Harvey Mudd College: Literature 117




Money

Before arriving in London, it doesn't hurt to have some sense of the money used in the UK.  The basic unit of currency is the pound ().  Like the dollar, the pound is divided into 100 pennies or pence, often shortened to "p," pronounced "pea".  The picture below shows examples of the most common coins.



The coins, from left to right, are:  1p, 2p, 10p, 20p, 50p, and 1.  There is also a 5p coin, which is so tiny that I won't even carry them with me as they are a pain, and a 2 coin which is not used all that much and is a bit large and bulky to carry in one's pocket.



The notes come in 50, 20, 10, and 5 denominations and all look pretty much like the 20 note shown above but with different color schemes and with differing themes on the reverse.  They all have a number of anticounterfieting measures incorporated into the notes: a hologram, a water mark, an embedded strip, etc.  The higher denomination notes are physically larger than the smaller denomination notes, so they're easy to distinguish in your wallet.


How Do You Get English Money for the Tour?

The best way to exchange money is to wait until you are in the UK and use your ATM card in one of the many ATMs that are found all over London.  A note of warning: you need to make sure that your ATM card will work in the UK, and you need to know your daily withdrawal limit.  By the way, your daily limit is usually the amount that you can withdraw over the entire weekend, so keep that in mind when using your card.  You should get this all figured out with your bank BEFORE  heading to England.  Using your ATM card will get you the very best exchange rate you can get.  Note that most banks charge a flat fee for using your ATM.  My bank, Bank of America, charges $3.00 for each transaction.  Therefore, the more you take out in a single withdrawal, the better the exchange rate. For example, taking out 300 adds a penny per pound whereas taking out only 100 pounds adds 3 per pound.  Some machines--those of the National Westminster Bank come to mind--limit the withdrawal amount per transaction to 200.  Others, such as Barclay's Bank, allow you to withdraw at least 300 per transaction (and perhaps greater amounts, but I have never taken out more than 300 at one time).

The second best way to deal with money in England is to buy things using a credit card.  This will give you a pretty good exchange rate, although not as good as the rate that you will get with an ATM card.  DO NOT USE YOUR CREDIT CARD IN AN ATM MACHINE TO GET A CASH ADVANCE.  That is just about the worst way to change money.  You get the same rate as for credit card purchases but your bank will slap on a hefty fee, often as much as 4 to 6 percent of the amount that you withdraw.  The banks love it when you use this "feature."  So, although using a credit card for purchases is OK, it is not a good way to get cash, and you will want some cash during the trip--not every establishment accepts Visa, MasterCard, or even American Express.  You should probably let your bank know that you will be using your card in England and give them the dates of your travel.  Otherwise they may freeze your card, thinking that it has been stolen or cloned and that they are seeing credit card fraud.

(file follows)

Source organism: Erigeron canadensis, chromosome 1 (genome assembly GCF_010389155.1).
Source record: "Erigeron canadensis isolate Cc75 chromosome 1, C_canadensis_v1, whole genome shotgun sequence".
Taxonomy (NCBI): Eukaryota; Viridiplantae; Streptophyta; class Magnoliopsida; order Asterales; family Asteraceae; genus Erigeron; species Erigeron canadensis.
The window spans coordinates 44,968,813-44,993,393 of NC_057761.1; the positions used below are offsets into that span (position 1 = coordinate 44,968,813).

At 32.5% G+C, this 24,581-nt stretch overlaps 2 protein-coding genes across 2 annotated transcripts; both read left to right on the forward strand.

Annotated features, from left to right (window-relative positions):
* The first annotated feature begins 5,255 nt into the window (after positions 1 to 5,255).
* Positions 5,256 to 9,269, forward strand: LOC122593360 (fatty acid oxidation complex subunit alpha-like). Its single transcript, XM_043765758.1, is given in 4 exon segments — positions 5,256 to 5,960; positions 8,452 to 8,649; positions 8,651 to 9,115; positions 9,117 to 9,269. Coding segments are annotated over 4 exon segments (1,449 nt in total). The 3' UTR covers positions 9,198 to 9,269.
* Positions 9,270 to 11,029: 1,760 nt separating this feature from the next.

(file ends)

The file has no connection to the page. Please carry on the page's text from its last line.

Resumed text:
Traveler's Checks

This is an OK way to carry and exchange funds.  Before the easy access to ATM machines all over the world, it was one of the best ways to deal with the currency exchange issue.  If you happen to be a member of AAA, you can get free American Express traveler's checks.  You can convert these at any bank, but the exchange rate you get on the conversion, once "fee" is considered, will be a few percent worse than what you will get using an ATM machine.  It is also true that the net rate varies quite a bit from bank to bank.  Do you really want to spend your free time wandering from Barclay's to Lloyd's to Westminster trying to find the best exchange rate?


Cash

Really bad idea.  You get a crummy exchange rate and you are stuck carrying all of your cash around with you.  You will be the London mugger's dream tourist!


Money for Your Arrival in London

You will arrive on Sunday, January 6, and it would not be unusual to find many of the ATM machines depleted of cash following heavy weekend withdrawals for the last gasp of holiday revelry. So you might want to consider having some cash on hand when you step off the plane.  We will shepherd you from the airport to our London hotel, and we will host and pay for a group dinner that night--eating at the dreaded Wagamama's, a place that is the bane of my gastronomic existence but that seems to be the crowning jewel in Professor Groves's and Dr. Shaw's London eating guide [Editor's Note: Bosh! Piffle, even! Professor Eckert lives for the Absolute Wagamama; 'tis the very reason he returns to London so frequently.]), so you may not need any money that first night.  Having said that, I always feel better having a few pounds stashed away when I arrive.  To that end, I will be happy to sell you a few pounds at whatever ATM rate I get when I am in London this upcoming October.  You will just need to let me know how much you want and I will bring it back with me.  I recommend 40.00.



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This page maintained by Eckert, Groves & Co.; last updated March 22, 2012.